EPISTLE OF WESLEY, THE PATRIARCH, TO THE
Universal epistle of Wesley,
Patriarch of Central America, companion to Brimhall, the district jefe.
2 To Muggsie, future literature clerk of the new mission, and Butter, old friend.
3 Hail to thee from the land of everlasting heat and exhaustion.
4 Behold I have fallen ill with a common cold which hath prevented me from attending
the church meetings held on the past Sabbeth day.
5 Which hath prevented me from participating in any activity on Monday.
6 Nevertheless, verily, I say unto thee, that the next Monday, I will not be
sick nor will I be afflicted.
7 On that future date we intend to journey to the Lempa River, for there are many
8 From there we wish to navigate these waters by means of transportation that
hath already made me famous throughout the length and breadth of this land.
9 We, therefore, hope to navigate the treacherous river from the Puente Cascatlan
to the Puente Litoral in a small craft.
And it came to pass that upon returning
home, I passed a red brick in the road, therefore I was eager to exhibit my ability
in an ancient oriental sport.
11 Yea, I placed the brick upon two other stones, and with a devastating karate
blow, I rent the brick asunder.
12 However, it came to pass that mine hand received similar injuries.
13 Yea, it is with great difficulty that I write thee this epistle.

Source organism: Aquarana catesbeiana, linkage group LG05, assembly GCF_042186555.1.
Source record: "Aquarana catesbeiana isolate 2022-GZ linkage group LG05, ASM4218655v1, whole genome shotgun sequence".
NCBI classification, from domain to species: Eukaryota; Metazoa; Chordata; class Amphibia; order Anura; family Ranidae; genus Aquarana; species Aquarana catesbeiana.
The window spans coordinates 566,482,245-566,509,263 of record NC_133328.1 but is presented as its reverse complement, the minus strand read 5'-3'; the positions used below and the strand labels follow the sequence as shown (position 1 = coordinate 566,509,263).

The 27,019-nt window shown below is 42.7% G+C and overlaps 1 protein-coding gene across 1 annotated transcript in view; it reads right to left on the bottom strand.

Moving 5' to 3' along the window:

14 Behold, I call thee to repent of teaching me such destructive sports.
Verily, thine raiment hath been sent with
an authorized courier loyal to the government, and possessing a reasonably fast
beast of burden.
16 Yea, the pittance which thou hast left me did not cover the cost of air mail.
17 We go to San Salvador on the morrow to receive thine photographs.
18 Them also will I send by fast burro.
Verily, verily I say unto you that there are
but three Sabbath days left before I journey to the land north.
20 It came to pass that I reluctantly applied for admission to that big Sunday
School in Provo, Utah.
21 Yea it hath come to my attention that the government is in need of soldiers to
fight the war in the land of Viet Nam.
22 Therefore, I go with great haste to enter on March 26th.
23 Receive the saludos of Sister Castelar (sent here also by epistle).
24 May the offspring of forty-six thousand, one hundred and thirty-eight black
birds dwell in your beard forever. Even so, Amen.
Letter written by Wesley Smith from San Miguel, El
Salvador, to David Muxo after Elder Muxo had been transferred to Costa Rica. Here
Wesley refers to the incident which gave him the nickname "Cayuquito", when he
and several other missionaries were swept out to sea in a small boat at the
end of President Brewer's presidency, early 1964.